As many of you already know, Auburn’s Campus Recreation offers nearly 150 group fitness classes per week.
With the purchase of a class pass ($50 per semester), Auburn students can sign up for as many of these classes as they would like. The classes offered range from Insanity to Yoga, and they provide an awesome way to workout.
However, many of these classes are missing something- male participants. A quick survey of the various class rosters on imleagues.com yields shockingly few guys. Sure, some of the classes offered seem designed to appeal to a more feminine crowd- i.e. Zumba and Pilates. Other classes, though, seem much more masculine to me- Athletic Conditioning and the aforementioned Insanity, for instance. I quickly scanned the rosters of these classes looking for my fellow Auburn men, but they were still conspicuously absent.
Now curious, I wanted to find out why guys don’t seem to be taking these classes. Is it simply that guys don’t do cardio? Or is there a deeper reason? I figured a hands-on investigation was necessary, so I headed online to RWC Connect and purchased a class pass for 1 month for $15. I decided that I’d try to take four classes per week- Athletic Conditioning, Rowing Fundamentals, Insanity, and Step 45. On Saturday’s, I’d lift weights. So far, I’ve taken a few of these classes, and they were fun, albeit very different than what I’d expected.
My first class was Step 45 led by Pam, Auburn’s Assistant Director of Group Fitness. Having never taken a Step 45 class before, I wasn’t really sure what to expect. I was slightly concerned that my presence as the lone male in a class full of girls would be awkward or intrusive, but my fears were quickly alleviated when I realized that my friend Montana was taking the class as well.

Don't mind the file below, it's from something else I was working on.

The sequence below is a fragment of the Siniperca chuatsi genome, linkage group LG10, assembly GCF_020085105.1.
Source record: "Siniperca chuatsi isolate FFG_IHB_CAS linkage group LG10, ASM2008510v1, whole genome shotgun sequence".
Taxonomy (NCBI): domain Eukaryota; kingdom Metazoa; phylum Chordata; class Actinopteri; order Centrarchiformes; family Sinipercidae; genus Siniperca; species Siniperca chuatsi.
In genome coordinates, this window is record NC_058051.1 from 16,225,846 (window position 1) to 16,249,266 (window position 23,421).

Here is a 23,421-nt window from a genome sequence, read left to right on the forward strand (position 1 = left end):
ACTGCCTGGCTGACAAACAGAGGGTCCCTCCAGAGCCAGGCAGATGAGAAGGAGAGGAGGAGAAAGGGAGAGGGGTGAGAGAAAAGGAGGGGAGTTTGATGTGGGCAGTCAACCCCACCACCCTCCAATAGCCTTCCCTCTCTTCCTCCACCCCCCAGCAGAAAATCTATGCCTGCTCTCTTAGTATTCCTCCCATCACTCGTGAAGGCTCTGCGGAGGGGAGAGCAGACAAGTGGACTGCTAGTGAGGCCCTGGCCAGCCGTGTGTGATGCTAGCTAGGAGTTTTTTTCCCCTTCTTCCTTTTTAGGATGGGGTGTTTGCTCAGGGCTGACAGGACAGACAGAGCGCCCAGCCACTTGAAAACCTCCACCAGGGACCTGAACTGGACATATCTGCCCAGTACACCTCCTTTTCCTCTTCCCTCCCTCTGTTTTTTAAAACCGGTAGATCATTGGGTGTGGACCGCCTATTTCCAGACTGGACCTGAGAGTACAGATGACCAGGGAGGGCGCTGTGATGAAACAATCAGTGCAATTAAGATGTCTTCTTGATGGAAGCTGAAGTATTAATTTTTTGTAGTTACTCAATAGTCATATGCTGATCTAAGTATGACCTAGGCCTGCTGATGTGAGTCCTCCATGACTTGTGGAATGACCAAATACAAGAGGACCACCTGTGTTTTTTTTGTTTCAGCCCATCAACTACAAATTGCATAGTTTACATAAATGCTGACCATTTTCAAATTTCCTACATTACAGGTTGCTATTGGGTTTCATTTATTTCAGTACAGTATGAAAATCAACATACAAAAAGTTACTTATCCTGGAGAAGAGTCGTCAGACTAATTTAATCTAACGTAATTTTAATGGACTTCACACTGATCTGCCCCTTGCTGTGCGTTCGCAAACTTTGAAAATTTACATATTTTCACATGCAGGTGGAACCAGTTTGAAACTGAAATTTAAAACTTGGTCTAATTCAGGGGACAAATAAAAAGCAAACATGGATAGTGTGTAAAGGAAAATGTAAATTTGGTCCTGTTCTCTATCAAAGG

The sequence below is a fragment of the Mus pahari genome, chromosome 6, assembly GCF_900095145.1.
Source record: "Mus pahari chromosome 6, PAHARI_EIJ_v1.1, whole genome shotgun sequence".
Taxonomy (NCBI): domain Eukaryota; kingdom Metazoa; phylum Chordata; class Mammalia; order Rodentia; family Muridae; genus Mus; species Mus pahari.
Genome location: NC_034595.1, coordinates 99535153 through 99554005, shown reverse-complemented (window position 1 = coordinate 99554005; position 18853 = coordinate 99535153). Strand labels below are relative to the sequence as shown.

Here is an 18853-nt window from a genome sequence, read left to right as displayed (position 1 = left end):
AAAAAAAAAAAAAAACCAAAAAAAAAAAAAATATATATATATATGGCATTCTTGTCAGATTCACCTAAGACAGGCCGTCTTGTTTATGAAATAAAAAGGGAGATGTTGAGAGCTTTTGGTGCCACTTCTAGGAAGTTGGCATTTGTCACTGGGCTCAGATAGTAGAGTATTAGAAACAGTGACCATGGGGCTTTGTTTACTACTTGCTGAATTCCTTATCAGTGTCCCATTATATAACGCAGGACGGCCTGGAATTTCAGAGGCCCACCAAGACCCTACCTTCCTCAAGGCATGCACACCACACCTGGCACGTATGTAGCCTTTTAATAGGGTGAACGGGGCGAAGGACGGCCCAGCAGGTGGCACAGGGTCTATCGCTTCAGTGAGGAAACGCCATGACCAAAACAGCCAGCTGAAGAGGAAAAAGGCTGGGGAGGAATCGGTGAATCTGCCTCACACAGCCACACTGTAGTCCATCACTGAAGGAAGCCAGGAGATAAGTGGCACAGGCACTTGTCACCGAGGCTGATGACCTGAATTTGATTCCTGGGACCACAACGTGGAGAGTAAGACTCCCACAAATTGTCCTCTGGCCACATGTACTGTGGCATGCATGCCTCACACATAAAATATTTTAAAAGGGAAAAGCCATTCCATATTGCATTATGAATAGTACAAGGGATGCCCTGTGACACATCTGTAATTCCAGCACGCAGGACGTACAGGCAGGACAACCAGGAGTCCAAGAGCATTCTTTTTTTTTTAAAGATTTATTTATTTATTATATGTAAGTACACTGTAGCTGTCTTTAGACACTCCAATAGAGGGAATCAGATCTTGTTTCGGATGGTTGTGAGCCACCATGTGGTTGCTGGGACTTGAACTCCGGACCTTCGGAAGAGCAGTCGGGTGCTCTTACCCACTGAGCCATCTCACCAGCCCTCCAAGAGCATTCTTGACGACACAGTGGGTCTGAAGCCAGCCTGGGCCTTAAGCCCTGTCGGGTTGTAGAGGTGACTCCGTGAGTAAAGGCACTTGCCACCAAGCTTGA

Pam was extremely welcoming, and we quickly began working out. According to the summary on IMleagues, “Step 45 utilizes a portable platform with height adjustable risers and you will do choreographed exercise routines up, onto, down and around the step for great cardio fitness, as well as exceptional training to shape the lower body!” Basically, we did a lot of stepping up and down in sync to semi-popular dance music. Because of my complete lack of coordination and inner rhythm, I struggled to keep up with the rest of the class at first. The various steps were not physically difficult by any means, but maintaining the rhythm and staying on-beat was remarkably difficult for me. I noticed that I wasn’t alone, though, as I saw a few of my classmates struggle to with the rhythm as well. We worked for about 40 of the slotted 45 minutes (the rest was devoted to a cooldown), and then the class ended, leaving me with a solid sweat and surprisingly sore thighs.